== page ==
cracked the lid of the black World War II chest, my fingertips
split by the aging brass hollows where locks used to fit.
rooted my nose in the cedar closet, kicking around mouse droppings
and the scent of cured wood in my hair.
lifted the false bottom of my mother’s bureau, the drawer where she kept The Joy of Sex and a picture of the one she lost it to.
exhumed the basement floor, the remnants of a darkroom
and a dirt crawlspace fit for ghosts.
pulled back the carpets, peeled the paper from the walls,
undid the stitching on every pillow, slept under the bed for weeks.
cored myself like an apple, said ten Hail Marys, lit a candle and said
your name in the mirror ‘til my smile bled at the edge.
wore the clothes of another girl, played my thigh bone like a bell,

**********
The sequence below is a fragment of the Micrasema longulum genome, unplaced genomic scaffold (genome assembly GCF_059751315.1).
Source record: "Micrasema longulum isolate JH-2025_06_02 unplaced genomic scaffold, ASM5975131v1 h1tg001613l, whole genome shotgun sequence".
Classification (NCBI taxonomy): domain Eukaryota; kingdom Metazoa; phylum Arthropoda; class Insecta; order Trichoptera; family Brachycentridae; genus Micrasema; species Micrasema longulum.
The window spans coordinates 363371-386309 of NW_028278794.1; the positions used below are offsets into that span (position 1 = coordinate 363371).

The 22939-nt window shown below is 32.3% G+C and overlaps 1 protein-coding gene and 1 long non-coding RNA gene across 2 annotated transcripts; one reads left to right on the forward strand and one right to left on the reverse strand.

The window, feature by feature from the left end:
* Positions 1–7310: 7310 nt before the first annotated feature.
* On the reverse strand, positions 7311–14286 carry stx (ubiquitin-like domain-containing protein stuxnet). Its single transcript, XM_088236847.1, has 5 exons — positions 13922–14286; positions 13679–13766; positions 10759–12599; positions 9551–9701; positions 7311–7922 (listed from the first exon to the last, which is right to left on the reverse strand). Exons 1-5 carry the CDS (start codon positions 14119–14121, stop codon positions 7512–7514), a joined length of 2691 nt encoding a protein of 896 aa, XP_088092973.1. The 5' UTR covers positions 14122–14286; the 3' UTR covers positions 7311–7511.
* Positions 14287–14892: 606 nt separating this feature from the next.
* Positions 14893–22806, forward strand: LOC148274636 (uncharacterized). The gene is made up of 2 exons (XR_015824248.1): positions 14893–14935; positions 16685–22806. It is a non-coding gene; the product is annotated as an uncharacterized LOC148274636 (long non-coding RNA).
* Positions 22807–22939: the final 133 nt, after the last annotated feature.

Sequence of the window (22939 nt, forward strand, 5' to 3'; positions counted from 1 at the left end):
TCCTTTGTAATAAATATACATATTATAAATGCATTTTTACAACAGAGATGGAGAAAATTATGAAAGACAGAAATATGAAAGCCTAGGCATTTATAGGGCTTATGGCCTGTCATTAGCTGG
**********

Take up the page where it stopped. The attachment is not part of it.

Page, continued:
felt the noise pierce my ear drum and throw my balance for good.
did everything you asked of me, held up my end of the deal, am waiting,
am waiting, I
for you to show yourself.
Rae Pagliarulo is a proud Philadelphia native currently working in the nonprofit development field. Her work has been featured on the Huffington Post Blog, as well as West Chester University’s Daedalus: A Magazine of the Arts. She served as the magazine’s assistant editor and was awarded its “Best Short Work” award in 2003. She holds a BA from West Chester University, and is happily working towards her MFA in Creative Writing at Rosemont College.